Completion of the CCTS program provides the fellow with the didactic and experiential learning necessary to conduct NIH-funded clinical and translational research.
Joseph Woo [ Part 2 ] [ Part 3 ] [ Site Index ] he story of the development of ultrasound applications in medicine should probably start with the history of measuring distance under water using sound waves.
Ultrasound scanners can be regarded Thesis in obstetrics and gynecology a form of 'medical' Sonar. As early asJean-Daniel Colladona Swiss physicist, had successfully used an underwater bell to determine the speed of sound in the waters of Lake Geneva. In the later part of the s, physicists were working towards defining the fundamental physics of sound vibrations wavestransmission, propagation and refraction.
One of them was Lord Rayleigh in England whose famous treatise " the Theory of Sound " published in first described sound wave as a mathematical equation, forming the basis of future practical work in acoustics. As for high frequency 'ultrasound', Lazzaro Spallanzanian Italian biologist, could be credited for it's discovery when he demonstrated in the ability of bats navigating accurately in the dark was through echo reflection from high frequency inaudible sound.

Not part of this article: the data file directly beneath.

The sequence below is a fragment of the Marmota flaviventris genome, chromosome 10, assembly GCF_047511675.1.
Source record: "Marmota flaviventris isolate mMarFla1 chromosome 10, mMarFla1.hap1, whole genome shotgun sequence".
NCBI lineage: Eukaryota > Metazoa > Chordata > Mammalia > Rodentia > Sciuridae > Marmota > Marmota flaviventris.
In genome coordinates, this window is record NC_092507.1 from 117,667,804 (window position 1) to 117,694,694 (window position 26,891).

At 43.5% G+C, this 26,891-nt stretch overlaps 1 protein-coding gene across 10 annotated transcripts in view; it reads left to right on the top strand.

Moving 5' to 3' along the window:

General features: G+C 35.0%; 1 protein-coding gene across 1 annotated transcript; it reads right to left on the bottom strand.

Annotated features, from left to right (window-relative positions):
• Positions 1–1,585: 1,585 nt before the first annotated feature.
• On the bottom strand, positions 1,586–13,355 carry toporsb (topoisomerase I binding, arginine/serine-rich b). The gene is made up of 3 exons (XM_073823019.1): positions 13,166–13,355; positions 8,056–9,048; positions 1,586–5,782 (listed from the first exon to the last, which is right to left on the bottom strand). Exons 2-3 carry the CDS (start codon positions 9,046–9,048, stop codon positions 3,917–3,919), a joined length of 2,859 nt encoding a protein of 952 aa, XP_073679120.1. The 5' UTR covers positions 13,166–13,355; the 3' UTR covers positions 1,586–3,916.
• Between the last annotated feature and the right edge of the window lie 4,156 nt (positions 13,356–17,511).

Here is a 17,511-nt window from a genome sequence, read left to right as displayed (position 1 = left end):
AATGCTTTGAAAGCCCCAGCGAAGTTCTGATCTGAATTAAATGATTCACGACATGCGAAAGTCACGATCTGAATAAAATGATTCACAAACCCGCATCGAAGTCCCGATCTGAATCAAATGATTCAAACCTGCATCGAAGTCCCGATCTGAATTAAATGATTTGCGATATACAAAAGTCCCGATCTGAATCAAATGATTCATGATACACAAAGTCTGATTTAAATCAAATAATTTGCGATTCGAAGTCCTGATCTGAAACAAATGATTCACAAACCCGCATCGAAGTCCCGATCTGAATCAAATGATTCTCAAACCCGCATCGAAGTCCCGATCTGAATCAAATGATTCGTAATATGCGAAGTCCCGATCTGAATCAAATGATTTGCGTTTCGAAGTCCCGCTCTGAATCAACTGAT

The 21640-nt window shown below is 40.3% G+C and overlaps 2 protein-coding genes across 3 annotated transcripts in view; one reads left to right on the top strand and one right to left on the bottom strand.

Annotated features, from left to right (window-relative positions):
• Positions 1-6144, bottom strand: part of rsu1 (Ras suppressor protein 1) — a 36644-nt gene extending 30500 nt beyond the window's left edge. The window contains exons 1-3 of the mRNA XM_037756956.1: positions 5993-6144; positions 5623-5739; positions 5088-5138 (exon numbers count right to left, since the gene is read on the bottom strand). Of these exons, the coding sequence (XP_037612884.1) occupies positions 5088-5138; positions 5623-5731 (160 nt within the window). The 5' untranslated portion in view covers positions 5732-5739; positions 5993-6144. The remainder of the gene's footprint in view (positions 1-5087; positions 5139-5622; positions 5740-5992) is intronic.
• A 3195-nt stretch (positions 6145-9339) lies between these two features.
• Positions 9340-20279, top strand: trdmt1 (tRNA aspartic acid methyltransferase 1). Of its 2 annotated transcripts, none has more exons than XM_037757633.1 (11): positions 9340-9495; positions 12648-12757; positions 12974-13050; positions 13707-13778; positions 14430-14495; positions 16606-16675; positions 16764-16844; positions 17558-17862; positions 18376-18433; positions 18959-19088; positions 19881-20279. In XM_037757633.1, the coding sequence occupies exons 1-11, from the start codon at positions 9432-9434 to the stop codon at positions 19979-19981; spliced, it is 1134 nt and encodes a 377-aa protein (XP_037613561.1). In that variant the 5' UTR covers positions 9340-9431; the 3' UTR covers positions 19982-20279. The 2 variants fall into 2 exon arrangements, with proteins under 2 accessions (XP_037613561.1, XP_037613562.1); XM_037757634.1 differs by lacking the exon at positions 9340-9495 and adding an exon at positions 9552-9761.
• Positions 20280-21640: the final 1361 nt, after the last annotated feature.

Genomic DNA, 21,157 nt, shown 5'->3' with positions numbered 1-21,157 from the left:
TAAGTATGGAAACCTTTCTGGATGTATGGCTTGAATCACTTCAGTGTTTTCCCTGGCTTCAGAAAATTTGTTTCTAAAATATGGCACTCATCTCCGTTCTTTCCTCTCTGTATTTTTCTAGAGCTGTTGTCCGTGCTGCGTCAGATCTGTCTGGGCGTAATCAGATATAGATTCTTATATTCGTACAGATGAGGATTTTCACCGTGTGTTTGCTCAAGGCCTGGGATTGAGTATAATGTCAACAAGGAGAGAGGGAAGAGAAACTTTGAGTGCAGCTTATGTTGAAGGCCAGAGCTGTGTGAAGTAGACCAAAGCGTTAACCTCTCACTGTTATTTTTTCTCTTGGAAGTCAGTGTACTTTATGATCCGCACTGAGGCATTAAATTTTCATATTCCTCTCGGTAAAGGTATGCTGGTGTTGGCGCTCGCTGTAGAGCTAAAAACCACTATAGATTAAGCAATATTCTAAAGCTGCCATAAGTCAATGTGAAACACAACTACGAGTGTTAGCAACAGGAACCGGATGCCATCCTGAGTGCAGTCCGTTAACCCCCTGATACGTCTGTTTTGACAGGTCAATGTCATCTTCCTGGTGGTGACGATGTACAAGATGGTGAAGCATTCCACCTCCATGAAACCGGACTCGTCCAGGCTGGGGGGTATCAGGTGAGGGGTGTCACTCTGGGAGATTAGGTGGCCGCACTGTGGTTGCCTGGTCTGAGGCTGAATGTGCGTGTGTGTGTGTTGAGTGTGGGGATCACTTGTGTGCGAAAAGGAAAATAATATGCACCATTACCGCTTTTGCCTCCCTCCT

Very high frequency sound waves above the limit of human hearing were generated by English scientist Francis Galton inthrough his invention, the Galton whistle.
The real breakthrough in the evolution of high frequency echo-sounding techniques came when the piezo-electric effect in certain crystals was discovered by Pierre Curie and his brother Jacques Curie in Paris, France in They observed that an electric potential would be produced when mechanical pressure was exerted on a quartz crystal such as the Rochelle salt sodium potassium tartrate tetrahydrate.